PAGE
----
In this modern day and age, hiring and retaining software developers are the key to all types of organizations and companies.
However, most companies fail to retain their developers and keep them content with their jobs.
As curious, innovative people, developers often demand opportunities to expand and refine their skills rather than doing the same thing over and over. Keep these three key tips in mind to up your chances at hiring and retaining amazing developers!
Get to Know Your Developers
The first step to knowing your developers understands their demographics. Research has shown that most developers are in their mid-thirties with at least a Bachelor’s degree in a necessary field. For younger developers in their mid-twenties feel that a Computer Science degree are important to have, but when compared to their older co-workers they strongly feel that a CS degree is important. Looking at the gender statistics of developers, males usually begin their career in college, while women typically start their developing careers through vocational training.
When it comes to formal education here are the statistics.
Younger developers find more significant interest in “gaining a new skill” from their peers. While learning from a larger corporation is a little more difficult than it is from a startup, they also prefer to work at a larger corporation.
The Way Developers Want to Learn
If it’s from a large corporation or a startup, a developer will always be motivated to learn something new. What companies need to know when trying to attract top technology talent they need to see that money is a poor motivator and that talent finds learning to be more motivating.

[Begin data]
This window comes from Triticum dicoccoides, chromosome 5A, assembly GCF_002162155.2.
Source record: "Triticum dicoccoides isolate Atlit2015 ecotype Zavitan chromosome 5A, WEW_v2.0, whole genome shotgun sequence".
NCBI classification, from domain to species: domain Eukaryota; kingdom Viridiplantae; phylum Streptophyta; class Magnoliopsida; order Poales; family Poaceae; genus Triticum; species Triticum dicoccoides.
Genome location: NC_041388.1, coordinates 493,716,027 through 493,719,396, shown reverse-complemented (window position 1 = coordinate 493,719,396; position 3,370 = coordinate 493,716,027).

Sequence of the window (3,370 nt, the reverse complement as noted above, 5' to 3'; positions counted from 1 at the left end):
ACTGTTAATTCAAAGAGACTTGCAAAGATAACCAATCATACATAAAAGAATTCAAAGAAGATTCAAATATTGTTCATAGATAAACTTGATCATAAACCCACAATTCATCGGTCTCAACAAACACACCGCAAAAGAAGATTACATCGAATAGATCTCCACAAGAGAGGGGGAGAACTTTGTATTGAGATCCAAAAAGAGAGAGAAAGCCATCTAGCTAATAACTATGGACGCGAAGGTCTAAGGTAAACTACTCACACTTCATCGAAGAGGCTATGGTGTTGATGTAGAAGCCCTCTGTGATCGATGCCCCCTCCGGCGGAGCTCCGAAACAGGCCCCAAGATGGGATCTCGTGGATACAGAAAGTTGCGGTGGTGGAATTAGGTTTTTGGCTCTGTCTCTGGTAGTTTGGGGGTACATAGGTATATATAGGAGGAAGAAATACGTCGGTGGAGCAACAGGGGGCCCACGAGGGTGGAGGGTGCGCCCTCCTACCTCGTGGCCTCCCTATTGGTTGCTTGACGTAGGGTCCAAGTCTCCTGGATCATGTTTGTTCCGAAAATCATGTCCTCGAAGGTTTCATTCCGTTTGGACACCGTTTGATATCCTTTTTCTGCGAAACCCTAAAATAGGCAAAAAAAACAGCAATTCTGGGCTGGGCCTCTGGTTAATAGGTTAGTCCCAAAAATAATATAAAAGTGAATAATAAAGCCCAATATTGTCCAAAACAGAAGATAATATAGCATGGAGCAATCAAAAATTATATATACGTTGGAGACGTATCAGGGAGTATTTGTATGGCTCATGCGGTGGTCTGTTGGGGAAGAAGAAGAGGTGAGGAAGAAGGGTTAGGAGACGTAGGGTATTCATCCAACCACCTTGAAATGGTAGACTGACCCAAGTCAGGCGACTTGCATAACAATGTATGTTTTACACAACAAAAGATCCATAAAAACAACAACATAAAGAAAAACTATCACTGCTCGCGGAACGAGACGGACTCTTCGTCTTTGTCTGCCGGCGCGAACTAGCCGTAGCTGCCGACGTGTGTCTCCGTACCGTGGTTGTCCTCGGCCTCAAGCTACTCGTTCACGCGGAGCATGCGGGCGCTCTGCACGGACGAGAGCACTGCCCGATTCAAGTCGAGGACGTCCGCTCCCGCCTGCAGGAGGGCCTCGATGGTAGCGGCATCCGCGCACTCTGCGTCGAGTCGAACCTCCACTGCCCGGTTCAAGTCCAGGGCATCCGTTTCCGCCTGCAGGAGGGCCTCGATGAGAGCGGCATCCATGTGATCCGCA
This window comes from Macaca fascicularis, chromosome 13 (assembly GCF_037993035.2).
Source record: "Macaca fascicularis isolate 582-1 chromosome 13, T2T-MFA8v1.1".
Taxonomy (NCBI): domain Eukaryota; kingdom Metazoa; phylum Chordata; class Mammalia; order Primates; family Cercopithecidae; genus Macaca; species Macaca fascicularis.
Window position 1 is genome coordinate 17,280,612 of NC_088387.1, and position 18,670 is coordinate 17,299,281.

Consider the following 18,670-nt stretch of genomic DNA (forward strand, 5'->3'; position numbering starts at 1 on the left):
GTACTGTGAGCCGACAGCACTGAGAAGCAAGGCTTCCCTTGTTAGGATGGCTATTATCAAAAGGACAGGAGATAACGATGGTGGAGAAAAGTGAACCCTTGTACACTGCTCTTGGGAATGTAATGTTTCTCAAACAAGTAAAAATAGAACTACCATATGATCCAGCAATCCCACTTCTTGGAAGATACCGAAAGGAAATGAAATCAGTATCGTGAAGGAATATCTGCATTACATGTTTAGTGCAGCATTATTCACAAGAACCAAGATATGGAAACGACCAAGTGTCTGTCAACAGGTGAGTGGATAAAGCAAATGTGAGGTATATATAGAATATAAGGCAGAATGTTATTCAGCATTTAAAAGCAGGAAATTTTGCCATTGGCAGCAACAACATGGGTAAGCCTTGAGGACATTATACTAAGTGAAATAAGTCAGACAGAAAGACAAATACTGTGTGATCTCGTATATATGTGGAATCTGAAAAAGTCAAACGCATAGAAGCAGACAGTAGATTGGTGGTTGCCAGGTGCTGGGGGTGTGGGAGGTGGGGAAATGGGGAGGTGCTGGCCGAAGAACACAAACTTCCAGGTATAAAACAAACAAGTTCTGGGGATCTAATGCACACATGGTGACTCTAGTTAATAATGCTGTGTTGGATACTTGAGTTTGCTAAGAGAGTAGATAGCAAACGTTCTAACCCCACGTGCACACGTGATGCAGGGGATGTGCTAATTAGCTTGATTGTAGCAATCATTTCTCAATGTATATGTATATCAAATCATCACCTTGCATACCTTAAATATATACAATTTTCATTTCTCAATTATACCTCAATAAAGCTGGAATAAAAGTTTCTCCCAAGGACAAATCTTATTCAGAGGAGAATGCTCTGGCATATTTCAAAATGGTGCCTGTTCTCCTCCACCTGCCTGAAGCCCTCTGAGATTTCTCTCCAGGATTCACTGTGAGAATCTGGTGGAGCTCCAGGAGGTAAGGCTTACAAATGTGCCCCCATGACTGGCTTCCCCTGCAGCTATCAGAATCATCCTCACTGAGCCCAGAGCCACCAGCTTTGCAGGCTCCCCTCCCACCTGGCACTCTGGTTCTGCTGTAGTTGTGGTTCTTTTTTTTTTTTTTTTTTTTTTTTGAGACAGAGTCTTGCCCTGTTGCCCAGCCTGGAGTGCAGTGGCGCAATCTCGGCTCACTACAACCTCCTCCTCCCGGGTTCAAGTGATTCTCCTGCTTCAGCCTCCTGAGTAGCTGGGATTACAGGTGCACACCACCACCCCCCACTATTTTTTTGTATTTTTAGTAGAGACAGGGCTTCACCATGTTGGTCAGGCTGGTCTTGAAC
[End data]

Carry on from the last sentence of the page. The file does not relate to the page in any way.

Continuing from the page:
Now let’s talk about open source.
Developers gravitate to time-bombed software or software that is limited to an exact number of users.
If you want to gain the loyalty of numerous developers and build a community around your software, it may be wise to consider whether to change the platform. To many software engineers, it is quite annoying to be presented with a “community” version of software that seems less professional and less high tech than the personal or enterprise version. The majority of developers have a strong sense of aversion toward crippleware.
Furthermore, it is important to keep developers’ learning preferences in mind as well. Polls have shown that most developers dislike third-party involvement, and would much prefer to learn by documentation and individual tutorials or how-to videos. In fact, less than ten percent of developers enjoy learning by attending conferences. With this in mind, make sure to have accessible software with clear manuals available to your developers.
Lastly, be sure to stay open minded to developers’ needs! A great part of attracting and retaining skilled talent comes from being an attentive listener as well as addressing your employees’ concerns. Think about allowing developers access to open source software. Many developers are looking for ways to learn the most that they can without being confined to one type of software, and offering other options will be a great attraction to them.